However, the crisis has strengthened the case for action at EU level, since it clearly demonstrated that the absence of arrangements at European level could result in diverging national solutions, which might be less effective in resolving the situation and ultimately prove more costly for national taxpayers. Furthermore, the crisis highlighted the fact that there were no mechanisms in place to deal with failing banks that operate in more than one Member State and that greater EU financial integration and inter-connection between institutions needs to be matched by a common framework of intervention powers and rules. The alternative is fragmentation and inefficiency in EU banking and financial services, something which would harm the single market and would impair its advantages for consumers, investors and businesses.
II. INTERNATIONAL LEVEL PLAYING FIELD
6. How does the draft proposal relate to work undertaken at international level?
The Commission's initiative follows international developments in this area. In November 2008, G20 leaders called for a “review of resolution regimes and bankruptcy laws in light of recent experience to ensure that they permit an orderly wind-down of large complex cross-border institutions"2.
At the G20 Pittsburgh summit3 (September 2009), they committed to act together to "...create more powerful tools to hold large global firms to account for the risks they take" and, more specifically, to "develop resolution tools and frameworks for the effective resolution of financial groups to help mitigate the disruption of financial institution failures and reduce moral hazard in the future."
In Seoul (November 2010) the G20 endorsed the Financial Stability Board (FSB) Report on "Reducing the moral hazard posed by systemically important financial institutions"4 which recommended that “all jurisdictions should undertake the necessary legal reforms to ensure that they have in place a resolution regime which would make feasible the resolution of any financial institution without taxpayer exposure to loss from solvency support while protecting vital economic functions through mechanisms which make it possible for shareholders and unsecured and uninsured creditors to absorb losses in their order of seniority”.
Most recently, in Cannes (November 2011), the G20 endorsed5 the FSB's core recommendations for effective resolution ("Key Attributes of Effective Resolution Regimes for Financial Institutions"6) which jurisdictions should implement to achieve these outcomes.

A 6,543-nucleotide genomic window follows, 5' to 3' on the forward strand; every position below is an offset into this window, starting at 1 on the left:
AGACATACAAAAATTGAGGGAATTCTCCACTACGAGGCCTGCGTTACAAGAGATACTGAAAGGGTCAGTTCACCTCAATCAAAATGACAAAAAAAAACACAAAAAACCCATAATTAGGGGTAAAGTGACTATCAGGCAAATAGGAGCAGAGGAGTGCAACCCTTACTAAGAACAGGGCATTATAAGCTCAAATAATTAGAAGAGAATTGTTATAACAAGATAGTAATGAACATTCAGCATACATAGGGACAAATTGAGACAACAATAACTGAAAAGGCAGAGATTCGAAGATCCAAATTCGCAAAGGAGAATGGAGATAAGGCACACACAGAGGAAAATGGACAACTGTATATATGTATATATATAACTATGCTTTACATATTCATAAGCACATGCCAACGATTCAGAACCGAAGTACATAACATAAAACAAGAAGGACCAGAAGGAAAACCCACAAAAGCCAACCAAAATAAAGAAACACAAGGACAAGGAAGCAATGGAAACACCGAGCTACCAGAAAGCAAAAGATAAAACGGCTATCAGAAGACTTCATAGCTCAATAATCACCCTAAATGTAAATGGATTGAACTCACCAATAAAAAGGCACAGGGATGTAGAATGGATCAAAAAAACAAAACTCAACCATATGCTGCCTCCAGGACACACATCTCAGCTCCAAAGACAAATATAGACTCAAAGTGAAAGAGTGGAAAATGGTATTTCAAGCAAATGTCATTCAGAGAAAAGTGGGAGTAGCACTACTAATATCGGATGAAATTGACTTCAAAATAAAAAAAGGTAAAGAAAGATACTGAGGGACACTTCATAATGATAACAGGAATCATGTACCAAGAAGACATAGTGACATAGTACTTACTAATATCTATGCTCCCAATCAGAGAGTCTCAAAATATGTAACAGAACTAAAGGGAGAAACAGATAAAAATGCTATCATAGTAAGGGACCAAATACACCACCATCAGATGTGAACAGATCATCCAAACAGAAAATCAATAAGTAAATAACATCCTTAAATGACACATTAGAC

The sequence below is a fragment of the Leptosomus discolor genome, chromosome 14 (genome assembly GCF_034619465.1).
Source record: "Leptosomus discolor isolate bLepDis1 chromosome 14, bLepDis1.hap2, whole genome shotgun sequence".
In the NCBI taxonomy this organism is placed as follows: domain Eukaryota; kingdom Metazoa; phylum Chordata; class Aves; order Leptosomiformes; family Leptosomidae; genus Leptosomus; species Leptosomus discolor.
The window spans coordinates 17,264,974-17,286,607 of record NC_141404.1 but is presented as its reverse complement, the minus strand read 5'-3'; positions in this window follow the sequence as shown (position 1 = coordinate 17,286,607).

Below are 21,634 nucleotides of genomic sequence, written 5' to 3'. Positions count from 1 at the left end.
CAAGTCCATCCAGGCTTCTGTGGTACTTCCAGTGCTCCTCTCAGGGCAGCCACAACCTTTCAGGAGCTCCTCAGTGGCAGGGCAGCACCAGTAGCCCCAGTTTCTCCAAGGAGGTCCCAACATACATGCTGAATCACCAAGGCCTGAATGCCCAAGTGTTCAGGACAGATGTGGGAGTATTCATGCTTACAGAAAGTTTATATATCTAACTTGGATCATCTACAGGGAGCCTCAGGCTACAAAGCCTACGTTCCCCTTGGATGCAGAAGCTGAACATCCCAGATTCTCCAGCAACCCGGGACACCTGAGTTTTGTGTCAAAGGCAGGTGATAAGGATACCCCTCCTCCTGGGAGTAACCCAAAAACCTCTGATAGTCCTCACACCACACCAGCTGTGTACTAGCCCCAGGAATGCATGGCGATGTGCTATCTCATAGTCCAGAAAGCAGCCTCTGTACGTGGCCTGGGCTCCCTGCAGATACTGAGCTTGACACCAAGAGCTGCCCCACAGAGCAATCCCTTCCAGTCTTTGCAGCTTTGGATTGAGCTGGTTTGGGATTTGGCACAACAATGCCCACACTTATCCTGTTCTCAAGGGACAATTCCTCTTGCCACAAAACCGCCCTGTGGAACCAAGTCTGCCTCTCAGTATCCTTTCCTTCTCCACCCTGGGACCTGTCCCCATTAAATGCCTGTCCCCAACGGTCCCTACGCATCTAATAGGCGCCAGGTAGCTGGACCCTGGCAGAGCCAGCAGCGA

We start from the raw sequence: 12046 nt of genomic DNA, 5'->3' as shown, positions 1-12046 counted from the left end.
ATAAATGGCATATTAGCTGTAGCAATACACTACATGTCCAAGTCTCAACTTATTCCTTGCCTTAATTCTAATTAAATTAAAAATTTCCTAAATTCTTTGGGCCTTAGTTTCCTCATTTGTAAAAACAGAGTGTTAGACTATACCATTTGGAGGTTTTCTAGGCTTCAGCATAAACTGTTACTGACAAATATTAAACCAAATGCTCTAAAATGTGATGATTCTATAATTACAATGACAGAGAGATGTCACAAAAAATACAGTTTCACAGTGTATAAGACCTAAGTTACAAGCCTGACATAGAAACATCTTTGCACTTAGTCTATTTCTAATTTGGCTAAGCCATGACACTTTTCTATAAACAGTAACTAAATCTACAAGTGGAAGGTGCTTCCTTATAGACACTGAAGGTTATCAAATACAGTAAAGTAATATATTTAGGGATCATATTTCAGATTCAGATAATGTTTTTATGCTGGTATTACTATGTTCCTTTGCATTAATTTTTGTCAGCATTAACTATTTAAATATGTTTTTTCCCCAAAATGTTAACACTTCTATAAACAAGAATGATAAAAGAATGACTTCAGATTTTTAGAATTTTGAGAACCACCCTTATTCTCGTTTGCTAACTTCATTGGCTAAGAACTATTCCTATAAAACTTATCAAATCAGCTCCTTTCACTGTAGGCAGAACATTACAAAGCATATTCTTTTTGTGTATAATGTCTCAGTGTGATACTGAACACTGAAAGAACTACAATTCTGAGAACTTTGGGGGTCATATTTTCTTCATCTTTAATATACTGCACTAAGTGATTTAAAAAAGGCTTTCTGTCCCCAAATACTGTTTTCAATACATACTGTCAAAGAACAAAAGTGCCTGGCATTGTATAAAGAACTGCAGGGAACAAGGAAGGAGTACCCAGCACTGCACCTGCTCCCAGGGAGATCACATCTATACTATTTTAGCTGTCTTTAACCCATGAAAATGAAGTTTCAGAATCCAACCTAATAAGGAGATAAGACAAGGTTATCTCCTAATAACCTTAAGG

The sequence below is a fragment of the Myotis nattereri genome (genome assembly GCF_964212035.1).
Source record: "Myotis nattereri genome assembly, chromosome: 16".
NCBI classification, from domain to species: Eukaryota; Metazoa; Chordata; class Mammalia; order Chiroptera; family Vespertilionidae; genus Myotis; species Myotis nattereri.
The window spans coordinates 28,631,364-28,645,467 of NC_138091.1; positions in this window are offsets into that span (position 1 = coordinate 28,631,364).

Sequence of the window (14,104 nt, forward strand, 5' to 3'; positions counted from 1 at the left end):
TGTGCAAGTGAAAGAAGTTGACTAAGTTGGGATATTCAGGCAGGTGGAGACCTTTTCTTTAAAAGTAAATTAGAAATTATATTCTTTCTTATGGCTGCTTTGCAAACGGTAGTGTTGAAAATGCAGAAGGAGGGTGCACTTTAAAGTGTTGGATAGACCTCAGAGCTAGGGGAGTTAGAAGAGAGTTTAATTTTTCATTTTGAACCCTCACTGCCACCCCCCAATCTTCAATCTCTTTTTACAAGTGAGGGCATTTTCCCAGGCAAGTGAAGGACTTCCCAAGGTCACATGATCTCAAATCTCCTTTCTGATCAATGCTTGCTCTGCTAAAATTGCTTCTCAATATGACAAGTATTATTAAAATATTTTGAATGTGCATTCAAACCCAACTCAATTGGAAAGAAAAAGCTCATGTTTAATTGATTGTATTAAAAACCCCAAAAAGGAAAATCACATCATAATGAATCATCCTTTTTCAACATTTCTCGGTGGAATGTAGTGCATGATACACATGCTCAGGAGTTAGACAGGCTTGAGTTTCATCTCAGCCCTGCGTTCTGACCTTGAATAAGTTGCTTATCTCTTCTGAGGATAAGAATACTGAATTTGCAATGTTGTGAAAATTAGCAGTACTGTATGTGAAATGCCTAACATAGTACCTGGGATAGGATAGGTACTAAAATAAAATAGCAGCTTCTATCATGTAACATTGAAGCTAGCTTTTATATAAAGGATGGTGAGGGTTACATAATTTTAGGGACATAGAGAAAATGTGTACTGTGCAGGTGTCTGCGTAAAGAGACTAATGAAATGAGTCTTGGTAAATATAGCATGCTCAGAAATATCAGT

7. Is the EU the first jurisdiction that is proposing a crisis management framework for the banking sector? What are other countries doing on crisis management?
Numerous countries around the world are working on various aspects of crisis management, largely depending on the nature and scale of recent developments in their banking systems.
The recent work of the Financial Stability Board (FSB) provides guidance on the "Key Attributes of Effective Resolution Regimes for Financial Institutions"7, agreed by the authorities of all major financial centres. The proposed EU approach is fully in line with the FSB recommendations, including a number of elements where the specificities and divergences in Europe's markets and regulatory structures require particular solutions (e.g. resolution colleges, role of the European Banking Authority).
8. What are the main differences between what the EU is proposing and the US approach?
In the US, the Dodd-Frank Act8 has established a resolution framework for systemic financial institutions. The US approach intends to address systemic banks by taking failing institutions into receivership by the Federal Deposit Insurance Corporation (FDIC), under which their business will be transferred to a new entity or wound down.
The EU framework would also allow authorities to put banks into an orderly resolution in which their essential services could be preserved, for example via a sale to a third party or the creation of a bridge bank, while the failed institution itself would ultimately be wound down. However, in cases where an institution could be restored to financial viability and this would better serve the maintenance of critical functions and the public interest, the Commission also proposes equipping authorities with the power to write down some of its liabilities (bail-in) and allow the bank to remain in business. This would include dilution of shareholders, changes to management, haircutting of creditors and other restructuring so as to ensure that the surviving entity was viable. All resolution operations would also need to adhere to EU state aid rules.
III. STRUCTURE OF PROPOSAL
9. What are the key elements of today's proposal?
The proposal lays out a comprehensive set of measures which aim to ensure that:
The framework takes into account the global nature of several banks. It provides for strong coordination between national authorities under the leadership of the group resolution authority in order to ensure that resolution tools are applied to a cross-border group in a coherent manner across different jurisdictions.
10. What will the role of the European Banking Authority (EBA) be?
The EBA will play a strong coordination role both during the prevention and early intervention stages (in particular in resolution planning) as well as in facilitating the taking of joint decisions with respect to cross-border firms undergoing resolution. The proposals vest the EBA with clear and decisive powers in areas where harmonisation and consistency in rules and practices is key, while avoiding any duplication in the tasks of national authorities responsible for day-to-day oversight.